> Coursera provides a free course "Introduction To Data Science". I signed up for their first batch but could not finish with office commitments.
> Youtube for "Stanford University Hadoop" by Amr Awadallah

I was impressed with these books; You also might like them.
> Big Data: A Revolution That Will Transform How We Live, Work and Think
> Big Data at Work: Dispelling the Myths, Uncovering the Opportunities
> Data Science for Business: What you need to know about data mining and data-analytic thinking

Some day Big Data will become a commodity skillset,but not now. I did a search in glassdoor to see the demand for Hadoop vs some other hot ones. Hadoop is head and shoulders above the rest.
Hadoop - 30,011 postings on Apr 2014
Oracle DBA - 9227 postings ( A Perpetual hot skillset)
Salesforce - 9968 postings

Please post any questions in the comment section and I will certainly try to answer them.
158 internautes sur 183 ont trouvé ce commentaire utile 
1.0 étoiles sur 5 Useless as a Tutorial 19 septembre 2012
Par Frustrated Hadoop Learner - Publié sur
Format:Broché|Achat vérifié
I bought this book as a very experienced programmer but no prior experience with Hadoop, which I need to come up to speed on for a new project. I am extremely disappointed in the book and feel I wasted my money. If there's one thing you want from a book on a new technology, it's the ability to get a basic "Hello World" equivalent program running, from which you can then start iterating. This book completely falls down on this most basic requirement - when you get to the very first example program in the book, it tells you that you need to first compile a bunch of example code from the book's website. That shouldn't be required, but ok, whatever. Then when you go to the book's website, you are told that you first need to install a bunch of extra stuff covered later in the book before you can compile the libraries apparently needed to get anything at all to run. This really makes no sense at all - there's no way I should be having to read all the later chapters to figure out what these things are in order to get my very first example program running. Tossed it into the trash and off in search of a resource done by someone who understands how to structure a tutorial properly.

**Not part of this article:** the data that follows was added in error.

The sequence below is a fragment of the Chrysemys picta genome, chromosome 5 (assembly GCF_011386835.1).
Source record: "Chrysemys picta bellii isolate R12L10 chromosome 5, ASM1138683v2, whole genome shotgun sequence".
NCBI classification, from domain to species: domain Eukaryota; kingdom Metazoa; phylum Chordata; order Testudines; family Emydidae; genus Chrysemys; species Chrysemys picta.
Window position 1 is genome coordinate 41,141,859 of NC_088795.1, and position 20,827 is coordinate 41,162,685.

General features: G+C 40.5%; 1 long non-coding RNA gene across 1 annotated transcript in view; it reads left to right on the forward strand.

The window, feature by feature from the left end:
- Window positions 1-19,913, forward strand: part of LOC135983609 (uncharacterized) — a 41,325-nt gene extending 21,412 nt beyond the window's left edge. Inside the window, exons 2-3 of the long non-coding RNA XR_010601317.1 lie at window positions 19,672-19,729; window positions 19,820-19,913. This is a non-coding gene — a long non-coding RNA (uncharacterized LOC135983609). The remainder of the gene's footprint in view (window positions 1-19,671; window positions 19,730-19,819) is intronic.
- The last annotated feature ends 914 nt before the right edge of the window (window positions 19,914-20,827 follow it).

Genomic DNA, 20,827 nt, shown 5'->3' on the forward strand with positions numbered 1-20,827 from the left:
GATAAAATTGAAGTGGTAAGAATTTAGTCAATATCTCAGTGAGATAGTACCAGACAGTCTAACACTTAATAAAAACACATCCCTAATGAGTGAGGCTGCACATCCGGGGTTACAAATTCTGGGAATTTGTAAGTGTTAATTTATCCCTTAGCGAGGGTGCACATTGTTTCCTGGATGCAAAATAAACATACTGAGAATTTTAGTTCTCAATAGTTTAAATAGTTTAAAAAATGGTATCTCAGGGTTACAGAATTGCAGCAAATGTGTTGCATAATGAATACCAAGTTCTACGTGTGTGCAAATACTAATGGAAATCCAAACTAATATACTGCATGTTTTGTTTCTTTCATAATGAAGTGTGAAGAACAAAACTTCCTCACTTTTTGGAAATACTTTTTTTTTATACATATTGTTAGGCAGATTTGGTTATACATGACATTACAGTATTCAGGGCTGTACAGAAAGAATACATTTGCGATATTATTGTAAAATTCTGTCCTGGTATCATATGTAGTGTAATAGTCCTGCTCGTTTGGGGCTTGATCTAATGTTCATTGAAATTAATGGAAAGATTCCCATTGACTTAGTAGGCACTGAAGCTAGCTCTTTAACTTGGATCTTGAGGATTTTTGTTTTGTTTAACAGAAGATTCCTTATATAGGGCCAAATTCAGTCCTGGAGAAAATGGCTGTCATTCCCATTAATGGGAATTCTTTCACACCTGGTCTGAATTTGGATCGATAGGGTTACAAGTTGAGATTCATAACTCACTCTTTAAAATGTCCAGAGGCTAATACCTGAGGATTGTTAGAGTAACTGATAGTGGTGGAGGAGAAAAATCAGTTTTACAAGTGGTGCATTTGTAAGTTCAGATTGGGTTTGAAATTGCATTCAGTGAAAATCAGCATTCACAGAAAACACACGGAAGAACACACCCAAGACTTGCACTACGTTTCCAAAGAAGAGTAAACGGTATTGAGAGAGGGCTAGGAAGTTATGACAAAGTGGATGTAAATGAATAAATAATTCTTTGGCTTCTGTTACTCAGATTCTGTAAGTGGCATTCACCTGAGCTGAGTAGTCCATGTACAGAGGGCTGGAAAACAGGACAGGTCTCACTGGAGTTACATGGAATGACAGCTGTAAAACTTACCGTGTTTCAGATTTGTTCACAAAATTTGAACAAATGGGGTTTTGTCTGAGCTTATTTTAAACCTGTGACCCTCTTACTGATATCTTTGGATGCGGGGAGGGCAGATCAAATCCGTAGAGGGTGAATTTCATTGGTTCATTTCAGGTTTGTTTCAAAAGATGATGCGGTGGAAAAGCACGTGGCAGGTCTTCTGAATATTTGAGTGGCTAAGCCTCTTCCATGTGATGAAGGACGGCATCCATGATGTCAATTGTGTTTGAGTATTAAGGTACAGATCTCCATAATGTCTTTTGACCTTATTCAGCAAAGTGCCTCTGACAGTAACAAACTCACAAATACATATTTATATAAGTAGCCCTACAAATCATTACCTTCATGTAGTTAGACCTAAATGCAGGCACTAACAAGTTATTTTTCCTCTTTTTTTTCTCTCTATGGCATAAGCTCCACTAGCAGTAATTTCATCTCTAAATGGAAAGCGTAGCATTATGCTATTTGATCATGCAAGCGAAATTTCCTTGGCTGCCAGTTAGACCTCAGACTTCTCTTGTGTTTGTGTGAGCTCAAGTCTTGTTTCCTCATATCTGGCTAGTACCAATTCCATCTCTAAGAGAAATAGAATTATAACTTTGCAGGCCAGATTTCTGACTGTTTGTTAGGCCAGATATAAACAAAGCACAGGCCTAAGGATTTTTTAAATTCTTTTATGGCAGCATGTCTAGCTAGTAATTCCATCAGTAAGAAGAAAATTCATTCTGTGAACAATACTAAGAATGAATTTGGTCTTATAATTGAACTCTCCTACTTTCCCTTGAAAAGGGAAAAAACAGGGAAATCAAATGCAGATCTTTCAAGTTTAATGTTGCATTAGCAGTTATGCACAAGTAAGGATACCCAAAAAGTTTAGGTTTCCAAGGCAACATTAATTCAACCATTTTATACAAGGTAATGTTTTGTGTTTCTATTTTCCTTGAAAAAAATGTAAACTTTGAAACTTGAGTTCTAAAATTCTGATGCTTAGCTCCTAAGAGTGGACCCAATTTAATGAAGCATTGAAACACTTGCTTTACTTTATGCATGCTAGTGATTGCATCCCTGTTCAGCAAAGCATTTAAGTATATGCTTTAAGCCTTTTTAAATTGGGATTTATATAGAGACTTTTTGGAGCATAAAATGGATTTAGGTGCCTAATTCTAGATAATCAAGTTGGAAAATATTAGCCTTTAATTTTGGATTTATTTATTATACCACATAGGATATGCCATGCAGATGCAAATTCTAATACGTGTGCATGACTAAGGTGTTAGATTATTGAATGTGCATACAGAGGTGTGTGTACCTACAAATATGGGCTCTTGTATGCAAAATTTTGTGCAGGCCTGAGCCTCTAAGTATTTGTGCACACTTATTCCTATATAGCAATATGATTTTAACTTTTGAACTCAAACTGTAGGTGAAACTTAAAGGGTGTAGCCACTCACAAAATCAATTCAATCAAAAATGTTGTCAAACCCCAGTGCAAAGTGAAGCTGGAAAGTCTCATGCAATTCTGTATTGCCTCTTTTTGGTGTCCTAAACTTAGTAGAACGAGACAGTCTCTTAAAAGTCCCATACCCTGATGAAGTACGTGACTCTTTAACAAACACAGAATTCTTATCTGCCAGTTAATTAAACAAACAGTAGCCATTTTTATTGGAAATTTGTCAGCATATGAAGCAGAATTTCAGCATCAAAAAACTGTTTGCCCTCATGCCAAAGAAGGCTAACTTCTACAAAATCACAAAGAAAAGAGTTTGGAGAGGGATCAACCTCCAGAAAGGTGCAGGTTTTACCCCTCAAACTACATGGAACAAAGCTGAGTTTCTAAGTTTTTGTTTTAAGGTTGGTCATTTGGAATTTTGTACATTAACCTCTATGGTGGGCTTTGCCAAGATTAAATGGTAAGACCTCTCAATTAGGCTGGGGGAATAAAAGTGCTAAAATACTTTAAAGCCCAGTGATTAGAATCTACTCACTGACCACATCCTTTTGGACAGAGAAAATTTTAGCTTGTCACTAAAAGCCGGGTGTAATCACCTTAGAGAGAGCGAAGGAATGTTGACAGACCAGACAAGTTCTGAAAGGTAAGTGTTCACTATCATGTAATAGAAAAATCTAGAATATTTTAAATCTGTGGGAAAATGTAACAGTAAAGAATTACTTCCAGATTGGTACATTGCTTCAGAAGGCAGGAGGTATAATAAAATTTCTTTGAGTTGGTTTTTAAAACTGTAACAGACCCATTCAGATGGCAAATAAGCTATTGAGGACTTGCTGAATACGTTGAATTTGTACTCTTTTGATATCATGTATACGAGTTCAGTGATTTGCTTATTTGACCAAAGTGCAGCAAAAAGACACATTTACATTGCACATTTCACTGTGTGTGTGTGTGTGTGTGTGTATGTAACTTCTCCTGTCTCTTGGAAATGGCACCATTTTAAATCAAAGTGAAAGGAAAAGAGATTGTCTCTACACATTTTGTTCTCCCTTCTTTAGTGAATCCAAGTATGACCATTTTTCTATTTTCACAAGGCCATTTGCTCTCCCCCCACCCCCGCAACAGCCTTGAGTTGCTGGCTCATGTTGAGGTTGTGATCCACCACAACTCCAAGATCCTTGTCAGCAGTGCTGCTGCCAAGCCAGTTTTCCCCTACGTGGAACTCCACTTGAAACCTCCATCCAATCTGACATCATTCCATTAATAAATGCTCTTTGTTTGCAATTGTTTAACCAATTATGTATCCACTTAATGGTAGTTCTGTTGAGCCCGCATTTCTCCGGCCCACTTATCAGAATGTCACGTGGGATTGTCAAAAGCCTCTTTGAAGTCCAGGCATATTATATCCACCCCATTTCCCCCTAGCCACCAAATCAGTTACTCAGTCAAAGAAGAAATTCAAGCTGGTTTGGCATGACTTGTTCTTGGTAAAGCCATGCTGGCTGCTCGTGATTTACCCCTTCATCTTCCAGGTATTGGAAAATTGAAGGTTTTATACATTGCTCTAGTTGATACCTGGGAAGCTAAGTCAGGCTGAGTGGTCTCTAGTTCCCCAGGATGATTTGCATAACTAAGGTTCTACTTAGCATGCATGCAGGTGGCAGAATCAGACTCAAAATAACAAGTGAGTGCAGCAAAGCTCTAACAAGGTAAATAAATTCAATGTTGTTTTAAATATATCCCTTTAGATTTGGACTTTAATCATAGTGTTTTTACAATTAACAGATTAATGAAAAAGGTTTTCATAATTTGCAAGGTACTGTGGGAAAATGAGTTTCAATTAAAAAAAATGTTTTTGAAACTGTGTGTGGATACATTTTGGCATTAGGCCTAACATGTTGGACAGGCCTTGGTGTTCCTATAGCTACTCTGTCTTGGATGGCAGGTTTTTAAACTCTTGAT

51 internautes sur 59 ont trouvé ce commentaire utile 
1.0 étoiles sur 5 poorly organized and hard to get examples working 13 octobre 2012
Par Y. Yuan - Publié sur
Format:Broché|Achat vérifié
I purchased this book a few months ago based on many earlier 5-star reviews. I had high hopes that it would be as good as those reviewers highly praised. However, the book is actually unbelievably poorly organized - essentially written in a spaghetti fashion. Yes - it contains a lot of information about Hadoop, but with three basic issues: 1) examples are trivial and hard to get working due to insufficient, unclear or no procedures; 2) many subjects (e.g. streaming) are spread over several chapters and readers have to stitch them together after reading all relevant chapters; and 3) many stataments are either inaccurate or lack supportive data. Ironically, one has to apply MapReduce to all the subjects in order to sort out various subjects in a more logic order. I look forward to the 4th edition with significant quality improvement.
17 internautes sur 19 ont trouvé ce commentaire utile 
3.0 étoiles sur 5 Good general guide, poor if looking for detail, poor if looking for Hadoop 2.0 information 6 janvier 2013
Par Al - Publié sur
Format:Broché|Achat vérifié
If you're looking to learn about what Hadoop is, all of the buzzwords/terms you've heard about (i.e. HDFS, MapReduce), and get an overview of software in the Hadoop ecosystem (Pig, Hive, etc.) this is a good book that will give you a good overview and pointers in the right direction.

However, the book isn't going to give you a lot of detail on programming MapReduce and things like that.

In other words, it's a good breadth book, not a good depth book. So YMWV depending on what you're looking for.

I bought the previous edition of this book and gave it 4 stars. I bought this newer edition looking for information about Hadoop 2.0, Yarn, and all of the new stuff coming out. It provided a little bit of information about this, but overall was lacking in these details. So I notched it down 1 star because of that. It was just too much duplicate information from the prior edition.